For Episcopals, homosexuality is not going away. It is being talked about—though certainly not agreed upon. In 2003, Rev. Canon V. Gene Robinson, who is gay, was elected bishop of the Episcopal Diocese of New Hampshire. Some Episcopals were offended by his homosexuality. In New Jersey, Rev. Canon Michael Barlowe, who is also gay, is one of six candidates for Episcopal Bishop of the Diocese of Newark. The election is scheduled for September. Meanwhile, six Episcopal dioceses and a few individual parishes have announced plans to break from the church over the 2003 election of Robinson. The results of both the 2003 election and the one pending are also threatening international riffs within the church.
Most major religions maintain that homosexuality is objectionable, and most do not condone gay religious leaders.
In Reno, Rev. Cordova’s ministry takes an unusual position for a Christian church. It welcomes people of any persuasion.
“My understanding of Christianity is simple,” she says. “Love God, and love your neighbor. I’ve heard many Christians profess that we should hate the sin, love the sinner. I think the problem lies within the fact that they tend to remember the hate part and not the love part.”
“I believe that the GLBTQ community is claiming its place in the dominion of God, and that’s always scary to those who would like us to remain silent,” she says. “I really believe it’s time to stand up and say enough is enough. The voices of the GLBTQ community are so audible that American religion can’t help but hear what we’re saying.”
Religion doesn’t tend to change at anywhere near the rate of fashion, nightlife or college. But Cordova believes that even in religion, change is impending.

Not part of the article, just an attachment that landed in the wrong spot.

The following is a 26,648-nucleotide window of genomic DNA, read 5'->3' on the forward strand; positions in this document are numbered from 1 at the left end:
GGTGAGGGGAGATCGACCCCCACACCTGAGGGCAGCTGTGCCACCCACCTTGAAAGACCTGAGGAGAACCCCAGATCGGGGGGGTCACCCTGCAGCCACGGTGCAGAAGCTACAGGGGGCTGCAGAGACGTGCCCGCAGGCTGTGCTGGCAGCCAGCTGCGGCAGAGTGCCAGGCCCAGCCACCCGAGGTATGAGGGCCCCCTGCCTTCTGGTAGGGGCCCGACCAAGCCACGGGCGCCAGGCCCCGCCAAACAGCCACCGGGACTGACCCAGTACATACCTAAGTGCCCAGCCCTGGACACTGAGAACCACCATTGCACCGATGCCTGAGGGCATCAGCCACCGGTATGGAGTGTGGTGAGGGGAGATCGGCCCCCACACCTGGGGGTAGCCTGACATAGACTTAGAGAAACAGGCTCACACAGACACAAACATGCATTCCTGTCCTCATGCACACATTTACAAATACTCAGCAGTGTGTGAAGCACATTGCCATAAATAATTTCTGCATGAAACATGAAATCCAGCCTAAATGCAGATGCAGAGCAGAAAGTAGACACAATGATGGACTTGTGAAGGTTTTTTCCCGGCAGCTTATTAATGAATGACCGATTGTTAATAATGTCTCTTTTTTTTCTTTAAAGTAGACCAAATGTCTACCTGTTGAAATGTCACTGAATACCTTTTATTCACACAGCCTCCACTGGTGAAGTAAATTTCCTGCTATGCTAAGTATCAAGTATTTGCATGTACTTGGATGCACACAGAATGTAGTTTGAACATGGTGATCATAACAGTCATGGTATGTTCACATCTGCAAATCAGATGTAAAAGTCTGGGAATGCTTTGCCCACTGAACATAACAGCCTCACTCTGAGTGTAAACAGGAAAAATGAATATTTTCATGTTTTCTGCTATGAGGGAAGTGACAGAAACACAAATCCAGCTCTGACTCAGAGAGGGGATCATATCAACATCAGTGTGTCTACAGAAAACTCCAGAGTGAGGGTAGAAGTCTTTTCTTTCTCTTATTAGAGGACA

“The biggest indication is all of the discussion with regard to gay marriage,” she says.
At the altar (and in the society pages), change is underway, never mind public votes on gay marriage.
In 2002, the New York Times Weddings Page became the Weddings and Ceremonies Page.
“In making this change, we acknowledge the newsworthiness of a growing and visible trend in society toward public celebration of commitment by gay and lesbian couples,” executive editor Howell Raines told a British news service.
In the Reno Gazette-Journal, wedding announcements are paid announcements run through the classifieds department. No one in the newsroom or at the classifieds desk can remember running one for a same-sex couple, although there is no policy explicitly prohibiting the newspaper doing so.
Veteran RG-J columnist Cory Farley gave his personal stance in his July 11 column: “For the record, This Space supports gay marriage. I’ve said so in several previous columns.”
Farley says he received about 20-25 emails after running that column, most of them supporting his position.
“The ones who have objected have reacted on strict religious grounds,” he says.
Nevada is one of 49 states that doesn’t sanction same-sex marriages. (Only Massachusetts does.) Light of the Soul Christian Ministry does sanction them. They’re referred to as “holy unions,” and Rev. Cordova has performed five of them in the last year.
In the end
Reno hasn’t reached a consensus on whether being gay is radical or ho-hum. With the possible exception of Massachusetts, no place has. Popular culture and mainstream religion don’t usually agree on much. Not even in Seattle or the Midwest.
And while many say there’s not much difference between gay culture and mainstream culture, not everyone travels between those two worlds as seamlessly as Tim Miles does. Not everyone who’s gay is aiming for assimilation.
Outlands Magazine publisher Robert Washburn says, “Some want to stay fringe. There’s a large underground culture that will always stay within the comfort of the GLBT community. There are many parts of our community that aren’t going to be accepted anywhere: transvestites, bisexuals.”
He also points out that acceptance at night clubs or progressive churches doesn’t mean the gay rights movement is over.
“Just because it’s becoming accepted a little more doesn’t mean that our legal rights have changed. We don’t have the right to be married or engage in civil liberties or have the same rights medically, with insurance.”
Rev. Denise Cordova thinks it’s only a matter of time before legally recognized same-sex marriages will secure those rights, but she doesn’t anticipate it will be an easy process.
“I believe that it will take a lot of communication and understanding from both the GLBTQ community and the heterosexual community,” she says. Cordova is 49; she’s hoping to be around for another half century; she says, “I believe that it will happen in my lifetime.”